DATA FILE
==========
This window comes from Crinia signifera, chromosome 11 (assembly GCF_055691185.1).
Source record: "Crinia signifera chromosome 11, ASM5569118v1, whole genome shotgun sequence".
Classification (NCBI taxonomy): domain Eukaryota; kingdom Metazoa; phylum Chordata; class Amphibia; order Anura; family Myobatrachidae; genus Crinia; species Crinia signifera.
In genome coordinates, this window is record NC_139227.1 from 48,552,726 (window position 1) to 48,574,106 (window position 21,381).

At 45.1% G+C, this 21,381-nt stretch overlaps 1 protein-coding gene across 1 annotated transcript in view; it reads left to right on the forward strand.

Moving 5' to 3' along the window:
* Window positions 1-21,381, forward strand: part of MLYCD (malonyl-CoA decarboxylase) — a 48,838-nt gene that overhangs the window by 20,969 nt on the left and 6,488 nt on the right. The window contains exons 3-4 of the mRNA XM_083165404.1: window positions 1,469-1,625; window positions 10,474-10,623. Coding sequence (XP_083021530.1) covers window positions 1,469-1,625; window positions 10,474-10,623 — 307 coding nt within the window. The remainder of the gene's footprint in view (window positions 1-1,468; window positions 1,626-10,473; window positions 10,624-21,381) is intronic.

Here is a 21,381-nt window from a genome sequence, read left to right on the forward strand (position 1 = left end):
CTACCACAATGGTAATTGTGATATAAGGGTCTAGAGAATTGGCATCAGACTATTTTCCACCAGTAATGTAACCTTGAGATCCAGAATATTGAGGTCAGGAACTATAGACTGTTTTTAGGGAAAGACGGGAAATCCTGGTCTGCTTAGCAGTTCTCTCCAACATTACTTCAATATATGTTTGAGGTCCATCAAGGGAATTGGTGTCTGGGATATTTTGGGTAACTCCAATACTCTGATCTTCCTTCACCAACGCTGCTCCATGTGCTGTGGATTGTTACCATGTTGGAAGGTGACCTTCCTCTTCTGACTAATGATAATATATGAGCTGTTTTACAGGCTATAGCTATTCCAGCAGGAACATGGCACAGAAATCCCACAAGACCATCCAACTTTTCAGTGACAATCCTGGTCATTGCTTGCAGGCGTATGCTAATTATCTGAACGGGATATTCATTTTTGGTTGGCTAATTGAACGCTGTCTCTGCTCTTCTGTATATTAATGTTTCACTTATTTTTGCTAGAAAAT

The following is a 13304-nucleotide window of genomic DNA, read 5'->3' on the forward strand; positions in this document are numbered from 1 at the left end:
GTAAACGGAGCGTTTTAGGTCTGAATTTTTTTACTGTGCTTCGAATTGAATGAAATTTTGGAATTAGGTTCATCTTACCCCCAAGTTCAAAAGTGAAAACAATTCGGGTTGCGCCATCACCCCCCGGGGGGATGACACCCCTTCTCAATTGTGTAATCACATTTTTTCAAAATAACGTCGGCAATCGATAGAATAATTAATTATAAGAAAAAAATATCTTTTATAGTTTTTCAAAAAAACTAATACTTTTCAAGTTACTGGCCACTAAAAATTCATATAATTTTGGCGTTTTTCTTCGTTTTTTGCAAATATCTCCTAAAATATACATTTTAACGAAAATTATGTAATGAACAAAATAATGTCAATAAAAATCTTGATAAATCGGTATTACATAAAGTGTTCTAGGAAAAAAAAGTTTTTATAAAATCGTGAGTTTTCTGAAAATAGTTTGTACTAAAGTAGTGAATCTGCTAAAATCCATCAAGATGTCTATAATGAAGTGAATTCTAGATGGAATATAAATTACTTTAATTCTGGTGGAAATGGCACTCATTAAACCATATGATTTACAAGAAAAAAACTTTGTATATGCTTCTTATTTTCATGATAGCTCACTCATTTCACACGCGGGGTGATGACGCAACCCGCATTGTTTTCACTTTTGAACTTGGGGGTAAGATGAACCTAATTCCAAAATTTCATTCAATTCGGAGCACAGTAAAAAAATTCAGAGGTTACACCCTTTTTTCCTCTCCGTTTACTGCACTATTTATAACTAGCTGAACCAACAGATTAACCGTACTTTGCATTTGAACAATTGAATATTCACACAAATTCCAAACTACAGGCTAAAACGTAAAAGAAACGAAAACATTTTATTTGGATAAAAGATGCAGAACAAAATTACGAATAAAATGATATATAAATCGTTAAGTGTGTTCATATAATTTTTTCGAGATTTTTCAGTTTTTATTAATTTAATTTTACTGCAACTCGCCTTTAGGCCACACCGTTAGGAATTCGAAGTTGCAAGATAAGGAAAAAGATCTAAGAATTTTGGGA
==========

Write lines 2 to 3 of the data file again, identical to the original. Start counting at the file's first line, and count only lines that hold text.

Source record: "Crinia signifera chromosome 11, ASM5569118v1, whole genome shotgun sequence".
Classification (NCBI taxonomy): domain Eukaryota; kingdom Metazoa; phylum Chordata; class Amphibia; order Anura; family Myobatrachidae; genus Crinia; species Crinia signifera.